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Boosted by hosting the 1992 Olympic Games, Barcelona on Spain’s north-east coast has continued to grow in reputation and economic standing. Capital of the autonomous Catalonia region, Spain’s second-largest city had developed an extensive public transport operation featuring buses, funiculars, metro and, until closures completed by 1971 (save for the Tramvia Blau tourist service), a large tram system.
A railway hub for Renfe’s long-distance services, Cercanias (local trains identified as Rodalies in Catalonia) and since early 2008 the eastern terminus for the high-speed AVE line to Madrid, Barcelona is also the focal point for regional operator Ferrocarrils de la Generalitat de Catalunya (FGC).
Much of the city’s central road layout follows a grid layout that has long been prone to extreme congestion. Barcelona’s expansion has been through new settlement around the metropolitan area’s edges, also re-deployment of land use in vacated industrial areas.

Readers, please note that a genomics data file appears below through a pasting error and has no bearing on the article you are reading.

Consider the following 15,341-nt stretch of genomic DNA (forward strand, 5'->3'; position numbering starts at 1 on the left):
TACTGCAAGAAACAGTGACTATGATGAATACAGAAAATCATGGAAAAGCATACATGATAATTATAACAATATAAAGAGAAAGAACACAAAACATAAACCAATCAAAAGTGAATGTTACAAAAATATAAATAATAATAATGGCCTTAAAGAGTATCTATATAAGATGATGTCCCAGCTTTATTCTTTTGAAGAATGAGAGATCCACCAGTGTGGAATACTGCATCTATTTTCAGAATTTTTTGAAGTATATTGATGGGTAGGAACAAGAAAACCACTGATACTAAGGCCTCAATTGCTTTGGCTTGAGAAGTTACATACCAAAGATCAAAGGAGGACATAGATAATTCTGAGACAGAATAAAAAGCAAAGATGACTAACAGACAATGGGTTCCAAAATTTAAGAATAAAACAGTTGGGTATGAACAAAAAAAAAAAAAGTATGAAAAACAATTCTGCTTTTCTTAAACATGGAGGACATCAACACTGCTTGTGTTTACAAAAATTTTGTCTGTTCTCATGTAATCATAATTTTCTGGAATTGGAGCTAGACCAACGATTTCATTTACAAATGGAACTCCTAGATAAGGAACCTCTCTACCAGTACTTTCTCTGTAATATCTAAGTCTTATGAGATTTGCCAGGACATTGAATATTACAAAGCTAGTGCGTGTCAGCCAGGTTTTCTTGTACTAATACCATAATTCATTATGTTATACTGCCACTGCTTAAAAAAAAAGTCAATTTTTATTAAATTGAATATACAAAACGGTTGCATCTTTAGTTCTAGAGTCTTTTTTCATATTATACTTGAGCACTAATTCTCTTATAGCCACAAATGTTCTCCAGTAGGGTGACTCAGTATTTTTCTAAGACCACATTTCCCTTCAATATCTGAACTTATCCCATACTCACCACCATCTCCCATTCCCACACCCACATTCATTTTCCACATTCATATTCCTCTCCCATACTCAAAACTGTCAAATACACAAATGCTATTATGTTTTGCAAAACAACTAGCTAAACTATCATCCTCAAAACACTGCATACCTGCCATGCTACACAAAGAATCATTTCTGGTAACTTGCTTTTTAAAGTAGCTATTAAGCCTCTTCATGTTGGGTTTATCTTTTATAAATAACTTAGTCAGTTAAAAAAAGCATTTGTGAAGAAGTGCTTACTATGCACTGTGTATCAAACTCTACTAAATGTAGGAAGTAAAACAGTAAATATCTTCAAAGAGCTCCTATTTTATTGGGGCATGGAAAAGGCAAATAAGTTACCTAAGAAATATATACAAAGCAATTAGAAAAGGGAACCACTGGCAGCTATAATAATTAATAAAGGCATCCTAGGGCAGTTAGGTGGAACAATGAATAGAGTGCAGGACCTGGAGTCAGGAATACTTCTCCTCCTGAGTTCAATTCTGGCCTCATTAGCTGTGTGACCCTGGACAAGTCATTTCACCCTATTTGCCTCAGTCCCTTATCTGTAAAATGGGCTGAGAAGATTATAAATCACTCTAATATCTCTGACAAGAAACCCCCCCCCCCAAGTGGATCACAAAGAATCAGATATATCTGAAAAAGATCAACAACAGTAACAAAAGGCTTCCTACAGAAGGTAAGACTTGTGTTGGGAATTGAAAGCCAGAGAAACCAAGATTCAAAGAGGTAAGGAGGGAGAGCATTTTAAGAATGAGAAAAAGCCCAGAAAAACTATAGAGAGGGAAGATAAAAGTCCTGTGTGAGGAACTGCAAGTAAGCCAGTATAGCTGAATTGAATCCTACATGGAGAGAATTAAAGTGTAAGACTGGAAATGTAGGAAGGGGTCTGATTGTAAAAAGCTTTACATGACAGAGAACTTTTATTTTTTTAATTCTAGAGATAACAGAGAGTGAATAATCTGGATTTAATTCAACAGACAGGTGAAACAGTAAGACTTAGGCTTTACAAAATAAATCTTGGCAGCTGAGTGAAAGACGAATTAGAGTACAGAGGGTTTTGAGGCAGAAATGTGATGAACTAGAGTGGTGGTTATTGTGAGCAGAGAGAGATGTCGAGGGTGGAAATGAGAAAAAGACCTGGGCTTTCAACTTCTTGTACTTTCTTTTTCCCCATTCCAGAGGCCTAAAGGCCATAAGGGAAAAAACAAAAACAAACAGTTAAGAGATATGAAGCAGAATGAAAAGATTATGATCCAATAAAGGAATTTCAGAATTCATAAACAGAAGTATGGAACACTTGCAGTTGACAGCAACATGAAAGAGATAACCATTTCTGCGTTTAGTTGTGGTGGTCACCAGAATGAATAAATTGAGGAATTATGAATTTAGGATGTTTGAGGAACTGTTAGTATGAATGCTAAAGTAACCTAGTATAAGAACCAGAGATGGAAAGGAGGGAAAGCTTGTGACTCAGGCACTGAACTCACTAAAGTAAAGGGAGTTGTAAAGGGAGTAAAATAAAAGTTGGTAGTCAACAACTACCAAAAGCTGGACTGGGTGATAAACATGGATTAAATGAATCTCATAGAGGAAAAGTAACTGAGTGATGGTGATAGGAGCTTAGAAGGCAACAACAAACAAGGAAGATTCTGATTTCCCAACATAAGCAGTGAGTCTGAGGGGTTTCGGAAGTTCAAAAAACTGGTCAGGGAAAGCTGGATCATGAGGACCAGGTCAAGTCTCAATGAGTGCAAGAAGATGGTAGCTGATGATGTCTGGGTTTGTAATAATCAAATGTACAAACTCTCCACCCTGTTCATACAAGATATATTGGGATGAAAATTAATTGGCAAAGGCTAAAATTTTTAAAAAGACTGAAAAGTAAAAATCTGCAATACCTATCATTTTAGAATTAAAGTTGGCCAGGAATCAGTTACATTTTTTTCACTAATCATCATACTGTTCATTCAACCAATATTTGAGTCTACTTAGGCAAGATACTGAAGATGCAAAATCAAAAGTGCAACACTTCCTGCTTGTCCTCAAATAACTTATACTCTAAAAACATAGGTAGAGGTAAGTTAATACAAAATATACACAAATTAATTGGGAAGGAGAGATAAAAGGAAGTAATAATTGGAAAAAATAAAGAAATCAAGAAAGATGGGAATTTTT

With the former tendency leading to increasing journey times and the latter locations not being well-served by public transport, by the 1990s planners had decided that light rail could provide high-quality local transport in areas of need and also be provided at lower cost and more rapidly than a metro alternative.
To promote the tram’s return, albeit in a very modern form, an information point was located in the city’s main square, Plaça Catalunya and a short demonstration section installed near Plaça de la Reina María Cristina. Test runs were carried out using Alstom TFS and Siemens Combino trams during 1997.
With most features in common, two free-standing systems exist in Barcelona. The system names relate to districts served in the metropolitan area outside the city centre, Trambaix to the south and Trambesòs to the north. Services are primarily distinguished by the route number: T1–T3 (Trambaix) and T4–T6 (Trambesòs). Fundamental to both systems are multiple interchanges with other modes, larger examples being at Glòries and Cornellà Centre.